After my reading in Detroit a woman approached me to say that she enjoyed my poems but that she felt one poem I read was insensitive to people working in the sex industry. “As a former exotic dancer myself,” she said, “I was hurt by the suggestion that there was something wrong or shameful about such work.” The poem she is referring to deals with, among other things, a man’s changing attitudes about how much control a parent can exercise over a child’s life. I quote Chris Rock who famously boiled the issue down to this: a father’s primary job is to keep his daughter off the pole.
I understand things differently now that I have daughters of my own. But before I was a father, I recall a couple of lengthy arguments I had with people—one of whom became my wife—people I felt were myopic and condescending in their approach to the issue. My wife’s argument was that any woman who made a living plying the sexual imagination of men was a victim of malevolent social forces and was being exploited. Her argument considers the way economic conditions create a limited set of opportunities for women. This world of limited opportunities is made worse by cultural practices that devalue women’s labor. It is only natural, my wife would argue, that a woman would turn to such an occupation either to compensate for feelings of insecurity and self-loathing or to validate herself as fetish object through the empty flattery of male attention. This, my wife said, was why men are often misled into believing that strippers, for example, had chosen their occupation over and above others, and that this was an informed choice. They are victims, my wife says, of men who prey on their compromised social position, men who prevent them from imagining other possibilities for their lives.
All of this, she would be quick to acknowledge, can also be said of wives.
Before becoming a father, I argued we must keep in mind that every human being has agency. Except where physical coercion is used, there are few power dynamics in which one party holds absolute authority over another. Authority must be given, and that “gifting” constitutes an empowered act. We understand the people at the bottom of a paternal system of power are actively engaged in authorizing the symbolic king’s or father’s or master’s position. Each member of a family, tribe, community, network, etc., determines the quality of their participation within that group. My point being that what we see as malevolent social and economic systems are, for people within them, reality. There is a bourgeois arrogance in demeaning people for manipulating the systems in which they live. Disparaging someone for choosing to become a stripper in response to limited social and economic opportunities is like denying the afterlife to ancient Greeks because they existed before we invented Christianity. In other words, because the relatively comfortable conditions in which we live and raise our middle class families does not provide for any real measure of economic mobility (certainly not enough to assuage our middle class guilt) for the poor and working class, and because the conditions in which we live narcotize us into believing we, too, are conscientious and morally justified, we must vilify others for, essentially, not being us, and for engaging the system in ways that may radically afford them a greater exercise of agency.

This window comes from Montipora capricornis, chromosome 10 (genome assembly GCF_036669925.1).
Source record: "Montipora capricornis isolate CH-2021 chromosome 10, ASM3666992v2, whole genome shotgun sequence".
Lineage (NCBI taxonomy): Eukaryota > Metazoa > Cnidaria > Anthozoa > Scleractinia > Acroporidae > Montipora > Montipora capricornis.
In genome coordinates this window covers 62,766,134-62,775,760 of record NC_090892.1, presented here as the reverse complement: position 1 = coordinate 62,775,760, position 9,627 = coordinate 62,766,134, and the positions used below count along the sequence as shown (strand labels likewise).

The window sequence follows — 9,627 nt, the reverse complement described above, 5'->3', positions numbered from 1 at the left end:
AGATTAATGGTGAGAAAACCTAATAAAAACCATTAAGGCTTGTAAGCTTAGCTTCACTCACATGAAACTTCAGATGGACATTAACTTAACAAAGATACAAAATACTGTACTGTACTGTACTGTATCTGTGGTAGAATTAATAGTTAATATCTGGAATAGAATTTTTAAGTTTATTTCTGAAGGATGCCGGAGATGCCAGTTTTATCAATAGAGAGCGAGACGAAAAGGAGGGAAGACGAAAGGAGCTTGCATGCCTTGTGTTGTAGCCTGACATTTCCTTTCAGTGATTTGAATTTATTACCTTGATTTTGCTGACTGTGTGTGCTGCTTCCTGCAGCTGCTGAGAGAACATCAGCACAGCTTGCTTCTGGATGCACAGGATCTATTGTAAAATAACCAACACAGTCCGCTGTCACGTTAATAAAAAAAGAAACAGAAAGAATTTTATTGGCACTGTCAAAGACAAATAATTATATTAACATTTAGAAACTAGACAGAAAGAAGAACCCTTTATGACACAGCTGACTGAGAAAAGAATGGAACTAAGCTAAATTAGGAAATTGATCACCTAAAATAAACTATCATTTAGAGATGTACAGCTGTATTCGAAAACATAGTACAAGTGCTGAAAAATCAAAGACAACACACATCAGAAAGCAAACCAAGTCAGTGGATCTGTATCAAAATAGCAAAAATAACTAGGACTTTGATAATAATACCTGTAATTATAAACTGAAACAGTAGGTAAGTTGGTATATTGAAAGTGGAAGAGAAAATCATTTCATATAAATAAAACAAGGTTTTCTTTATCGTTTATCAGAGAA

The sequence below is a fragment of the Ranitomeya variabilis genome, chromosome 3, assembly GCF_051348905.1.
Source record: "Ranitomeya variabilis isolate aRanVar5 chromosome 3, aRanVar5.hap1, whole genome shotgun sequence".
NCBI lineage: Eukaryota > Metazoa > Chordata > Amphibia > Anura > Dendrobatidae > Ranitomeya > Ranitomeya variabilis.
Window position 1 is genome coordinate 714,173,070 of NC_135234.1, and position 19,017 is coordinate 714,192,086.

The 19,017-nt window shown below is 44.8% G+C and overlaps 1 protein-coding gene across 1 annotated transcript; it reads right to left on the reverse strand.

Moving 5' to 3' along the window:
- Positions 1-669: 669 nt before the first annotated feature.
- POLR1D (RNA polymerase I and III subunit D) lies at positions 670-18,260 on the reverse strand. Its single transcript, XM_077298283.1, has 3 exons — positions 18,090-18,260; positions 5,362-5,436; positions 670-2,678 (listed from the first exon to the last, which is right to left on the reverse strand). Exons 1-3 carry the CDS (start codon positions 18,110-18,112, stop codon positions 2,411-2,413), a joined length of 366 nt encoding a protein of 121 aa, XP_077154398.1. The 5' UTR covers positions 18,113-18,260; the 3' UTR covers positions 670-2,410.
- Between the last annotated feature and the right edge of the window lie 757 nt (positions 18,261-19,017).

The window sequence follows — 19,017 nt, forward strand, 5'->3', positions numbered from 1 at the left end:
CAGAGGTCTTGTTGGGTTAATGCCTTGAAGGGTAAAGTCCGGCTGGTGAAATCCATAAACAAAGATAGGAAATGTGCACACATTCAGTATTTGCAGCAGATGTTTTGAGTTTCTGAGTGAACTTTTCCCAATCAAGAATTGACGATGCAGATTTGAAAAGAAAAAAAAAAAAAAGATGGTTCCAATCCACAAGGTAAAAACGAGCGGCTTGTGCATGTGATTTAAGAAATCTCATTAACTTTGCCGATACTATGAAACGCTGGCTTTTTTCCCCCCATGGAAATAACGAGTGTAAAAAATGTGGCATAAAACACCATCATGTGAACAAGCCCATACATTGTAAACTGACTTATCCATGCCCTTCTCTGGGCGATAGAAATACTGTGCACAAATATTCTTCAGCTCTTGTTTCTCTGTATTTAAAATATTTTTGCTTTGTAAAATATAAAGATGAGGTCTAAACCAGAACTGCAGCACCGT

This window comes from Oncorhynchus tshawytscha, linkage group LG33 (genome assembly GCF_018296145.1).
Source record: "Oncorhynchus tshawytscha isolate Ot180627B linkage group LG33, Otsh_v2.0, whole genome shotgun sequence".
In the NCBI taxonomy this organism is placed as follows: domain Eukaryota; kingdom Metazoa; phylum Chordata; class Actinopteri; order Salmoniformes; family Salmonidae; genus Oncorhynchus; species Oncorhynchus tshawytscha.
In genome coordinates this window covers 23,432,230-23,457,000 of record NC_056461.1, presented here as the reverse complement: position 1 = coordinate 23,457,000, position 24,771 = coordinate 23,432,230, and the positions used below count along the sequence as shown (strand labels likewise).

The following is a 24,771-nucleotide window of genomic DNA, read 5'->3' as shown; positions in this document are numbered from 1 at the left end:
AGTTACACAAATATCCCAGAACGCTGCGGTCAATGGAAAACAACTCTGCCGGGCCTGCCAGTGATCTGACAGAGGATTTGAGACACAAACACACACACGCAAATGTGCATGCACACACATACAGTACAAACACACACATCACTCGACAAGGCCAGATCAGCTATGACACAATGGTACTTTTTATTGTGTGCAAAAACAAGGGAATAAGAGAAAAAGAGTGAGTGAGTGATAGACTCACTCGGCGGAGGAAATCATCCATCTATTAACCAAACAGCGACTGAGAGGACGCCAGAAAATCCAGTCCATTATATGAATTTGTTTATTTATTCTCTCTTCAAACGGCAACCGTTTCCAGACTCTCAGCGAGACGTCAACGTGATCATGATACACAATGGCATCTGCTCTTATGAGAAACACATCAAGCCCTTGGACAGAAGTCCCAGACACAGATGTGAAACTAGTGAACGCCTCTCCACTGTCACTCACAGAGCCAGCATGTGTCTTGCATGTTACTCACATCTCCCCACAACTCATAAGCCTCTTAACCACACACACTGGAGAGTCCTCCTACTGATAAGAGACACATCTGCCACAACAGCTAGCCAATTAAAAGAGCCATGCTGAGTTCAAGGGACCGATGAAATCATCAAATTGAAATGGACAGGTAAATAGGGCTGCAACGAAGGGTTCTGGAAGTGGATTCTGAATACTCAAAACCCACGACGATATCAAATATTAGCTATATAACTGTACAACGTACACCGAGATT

But that was before I became a father. The woman who found fault with my poem, I thought, was approaching the issue from a more personal perspective, one that harkens back to the days of political correctness. I understood her to be saying, if you don’t have something good to say, don’t say anything at all. And I started to respond to her out of frustration. I found myself thinking, if there was nothing wrong with being a stripper then why did you stop doing it? Then I realized what she was defending was her hurt pride. Not necessarily her actions within a particular economic system; she was not railing against a hegemonic ideology. And she was right. I could have made my point without resorting to the Chris Rock joke. I could have chosen not to perpetuate a culture in which the sex worker is alienated and vilified (because that is the only way men may continue to profit from it). She handed me her card and offered to continue the conversation. I discovered she is a graduate student at the local university. Here’s another possibility: perhaps all she was trying to say was that she was somebody’s daughter, too.
GREGORY PARDLO is the author of Totem (APR 2007). He is recipient of a New York Foundation for the Arts Fellowship and a translation grant from the National Endowment for the Arts. He has received other fellowships from the New York Times, the MacDowell Colony, and Cave Canem. Pardlo is an associate editor of poetry for Callaloo, and an Assistant Professor of Creative Writing at George Washington University. His website is pardlo.com.